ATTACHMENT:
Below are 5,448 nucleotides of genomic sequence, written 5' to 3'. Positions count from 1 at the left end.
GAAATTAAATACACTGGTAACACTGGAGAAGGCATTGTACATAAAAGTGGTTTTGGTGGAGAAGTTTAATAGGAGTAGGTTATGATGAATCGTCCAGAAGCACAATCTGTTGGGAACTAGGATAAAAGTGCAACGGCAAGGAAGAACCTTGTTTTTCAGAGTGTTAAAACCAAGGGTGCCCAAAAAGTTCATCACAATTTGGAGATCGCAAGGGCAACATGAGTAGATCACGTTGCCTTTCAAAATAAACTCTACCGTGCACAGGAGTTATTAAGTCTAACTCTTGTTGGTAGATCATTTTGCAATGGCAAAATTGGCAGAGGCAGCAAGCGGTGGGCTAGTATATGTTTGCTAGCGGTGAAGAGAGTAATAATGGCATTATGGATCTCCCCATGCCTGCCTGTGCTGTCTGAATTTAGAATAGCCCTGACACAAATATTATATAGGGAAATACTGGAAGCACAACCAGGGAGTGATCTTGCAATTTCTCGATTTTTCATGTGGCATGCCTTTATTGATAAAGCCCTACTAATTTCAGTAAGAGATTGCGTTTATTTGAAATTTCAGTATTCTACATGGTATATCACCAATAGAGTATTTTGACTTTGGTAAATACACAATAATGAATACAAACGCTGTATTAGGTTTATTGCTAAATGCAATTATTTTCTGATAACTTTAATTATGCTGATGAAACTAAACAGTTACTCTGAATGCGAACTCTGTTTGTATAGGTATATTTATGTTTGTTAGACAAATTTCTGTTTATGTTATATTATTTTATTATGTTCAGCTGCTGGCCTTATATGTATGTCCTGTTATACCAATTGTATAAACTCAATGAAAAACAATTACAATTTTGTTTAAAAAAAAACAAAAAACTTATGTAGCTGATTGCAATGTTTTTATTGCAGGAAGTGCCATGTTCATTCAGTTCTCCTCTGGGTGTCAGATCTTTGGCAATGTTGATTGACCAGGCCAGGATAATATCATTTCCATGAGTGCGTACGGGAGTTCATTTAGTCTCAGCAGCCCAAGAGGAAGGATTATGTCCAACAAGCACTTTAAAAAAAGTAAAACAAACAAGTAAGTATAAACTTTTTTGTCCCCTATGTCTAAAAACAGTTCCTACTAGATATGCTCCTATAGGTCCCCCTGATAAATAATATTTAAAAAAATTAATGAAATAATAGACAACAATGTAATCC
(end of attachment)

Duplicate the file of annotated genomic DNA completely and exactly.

Below are 5,448 nucleotides of genomic sequence, written 5' to 3'. Positions count from 1 at the left end.
GAAATTAAATACACTGGTAACACTGGAGAAGGCATTGTACATAAAAGTGGTTTTGGTGGAGAAGTTTAATAGGAGTAGGTTATGATGAATCGTCCAGAAGCACAATCTGTTGGGAACTAGGATAAAAGTGCAACGGCAAGGAAGAACCTTGTTTTTCAGAGTGTTAAAACCAAGGGTGCCCAAAAAGTTCATCACAATTTGGAGATCGCAAGGGCAACATGAGTAGATCACGTTGCCTTTCAAAATAAACTCTACCGTGCACAGGAGTTATTAAGTCTAACTCTTGTTGGTAGATCATTTTGCAATGGCAAAATTGGCAGAGGCAGCAAGCGGTGGGCTAGTATATGTTTGCTAGCGGTGAAGAGAGTAATAATGGCATTATGGATCTCCCCATGCCTGCCTGTGCTGTCTGAATTTAGAATAGCCCTGACACAAATATTATATAGGGAAATACTGGAAGCACAACCAGGGAGTGATCTTGCAATTTCTCGATTTTTCATGTGGCATGCCTTTATTGATAAAGCCCTACTAATTTCAGTAAGAGATTGCGTTTATTTGAAATTTCAGTATTCTACATGGTATATCACCAATAGAGTATTTTGACTTTGGTAAATACACAATAATGAATACAAACGCTGTATTAGGTTTATTGCTAAATGCAATTATTTTCTGATAACTTTAATTATGCTGATGAAACTAAACAGTTACTCTGAATGCGAACTCTGTTTGTATAGGTATATTTATGTTTGTTAGACAAATTTCTGTTTATGTTATATTATTTTATTATGTTCAGCTGCTGGCCTTATATGTATGTCCTGTTATACCAATTGTATAAACTCAATGAAAAACAATTACAATTTTGTTTAAAAAAAAACAAAAAACTTATGTAGCTGATTGCAATGTTTTTATTGCAGGAAGTGCCATGTTCATTCAGTTCTCCTCTGGGTGTCAGATCTTTGGCAATGTTGATTGACCAGGCCAGGATAATATCATTTCCATGAGTGCGTACGGGAGTTCATTTAGTCTCAGCAGCCCAAGAGGAAGGATTATGTCCAACAAGCACTTTAAAAAAAGTAAAACAAACAAGTAAGTATAAACTTTTTTGTCCCCTATGTCTAAAAACAGTTCCTACTAGATATGCTCCTATAGGTCCCCCTGATAAATAATATTTAAAAAAATTAATGAAATAATAGACAACAATGTAATCC